In Weimar-era Berlin, an aspiring writer strikes up a friendship with a vivacious, penniless singer.

Director:

Henry Cornelius

Writers:

John Van Druten (from the play "I am a Camera"), Christopher Isherwood (based on the stories of) | 1 more credit »
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Nominated for 1 BAFTA Film Award. See more awards »

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Cast

Cast overview, first billed only:
Julie Harris ... Sally Bowles
Laurence Harvey ... Christopher Isherwood
Shelley Winters ... Natalia Landauer
Ron Randell ... Clive
Lea Seidl Lea Seidl ... Fräulein Schneider
Anton Diffring ... Fritz Wendel
Ina De La Haye ... Herr Landauer
Jean Gargoet Jean Gargoet ... Pierre
Stanley Maxted Stanley Maxted ... Curtis B. Ryland, Editor
Alexis Bobrinskoy Alexis Bobrinskoy ... Proprietor (Troika)
André Mikhelson André Mikhelson ... Head Waiter (Troika)
Frederick Valk Frederick Valk ... Doctor
Tutte Lemkow ... Electro-Therapist
Patrick McGoohan ... Swedish Water Therapist
Julia Arnall ... Model
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Storyline

In Weimar-era Berlin, an aspiring writer strikes up a friendship with a vivacious, penniless singer.

Plot Summary | Add Synopsis

Taglines:

AT LAST ON THE SCREEN! JOHN VAN DRUTEN'S DRAMA CRITICS CIRCLE AWARD- WINNING PLAY (original print ad - all caps) See more »

Genres:

Drama

Certificate:

See all certifications »
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Did You Know?

Trivia

Marian Winters won the 1952 Tony Award (New York City) for Supporting or Features Actress in a Drama for "I Am A Camera" in the role of Natalia Landauer. See more »

Goofs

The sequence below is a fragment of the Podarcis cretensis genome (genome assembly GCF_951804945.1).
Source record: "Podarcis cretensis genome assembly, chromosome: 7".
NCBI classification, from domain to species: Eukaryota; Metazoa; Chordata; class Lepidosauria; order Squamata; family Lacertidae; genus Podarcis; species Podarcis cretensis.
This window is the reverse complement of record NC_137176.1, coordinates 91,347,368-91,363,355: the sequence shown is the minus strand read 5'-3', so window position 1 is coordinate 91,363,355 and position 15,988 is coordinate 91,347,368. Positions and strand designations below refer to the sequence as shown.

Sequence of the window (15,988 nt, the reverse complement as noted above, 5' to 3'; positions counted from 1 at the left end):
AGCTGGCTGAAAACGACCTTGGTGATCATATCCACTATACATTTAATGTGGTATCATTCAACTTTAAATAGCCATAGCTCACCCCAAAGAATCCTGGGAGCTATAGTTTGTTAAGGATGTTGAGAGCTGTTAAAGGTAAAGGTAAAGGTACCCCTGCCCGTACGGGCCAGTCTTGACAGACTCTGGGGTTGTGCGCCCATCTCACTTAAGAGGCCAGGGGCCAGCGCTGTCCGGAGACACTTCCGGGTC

In some prints of the film, Shelley Winters' name is misspelled as "Shelly" in the opening credits. See more »

Quotes

Christopher Isherwood: [to Sally] Any mess you get into, you try and get out of by using your extremely inadequate sex appeal.
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Crazy Credits

In opening credits, Shelley Winters is misspelled "Shelly". See more »

Connections

Version of Cabaret (1972) See more »

Soundtracks

Ich hab' noch einen Koffer in Berlin
Music by Ralph Maria Siegel
Lyrics by Aldo von Pinelli
Sung by Marlene Dietrich and Liselotte Malkowsky
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User Reviews

 
Surprisingly good
7 July 2007 | by MOscarbradleySee all my reviews

Hindsight is a wonderful thing. Much reviled when it first appeared, (inspiring the famous review 'Me No Leica'), this precursor of "Cabaret" can now be looked at in comparison and it's not half bad. It's certainly no classic but it has its own wayward charm, (the film version of "Cabaret" follows this plot whereas the stage version changed the plot somewhat). One should, of course, resist the temptation to snicker when Laurence Harvey's Christopher Isherwood, (it keeps the original author's real name; God Knows what Isherwood thought of it), describes himself as 'a confirmed bachelor' and while Harvey is an utterly inadequate 'hero', (he's virtually asexual), and Shelly Winters woefully miscast as Fraulien Landauer, (the part Marisa Berenson played in "Cabaret"), Julie Harris is a perfectly marvellous Sally, (it's a lovely piece of comic acting), and Anton Diffring is first-rate as Fritz, the German-Jew in love with Shelly's character. Of course, if "Cabaret" had never come along you might ask yourself would this ever have seen the light of day again. That it has been revived may not quite be cause for celebration but it's perfectly acceptable all the same.


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Details

Country:

UK

Language:

English

Release Date:

21 July 1955 (UK) See more »

Also Known As:

Une fille comme ça See more »

Company Credits

Show more on IMDbPro »

Technical Specs

Runtime:

Sound Mix:

Mono (RCA Sound Recording)

Aspect Ratio:

1.37 : 1
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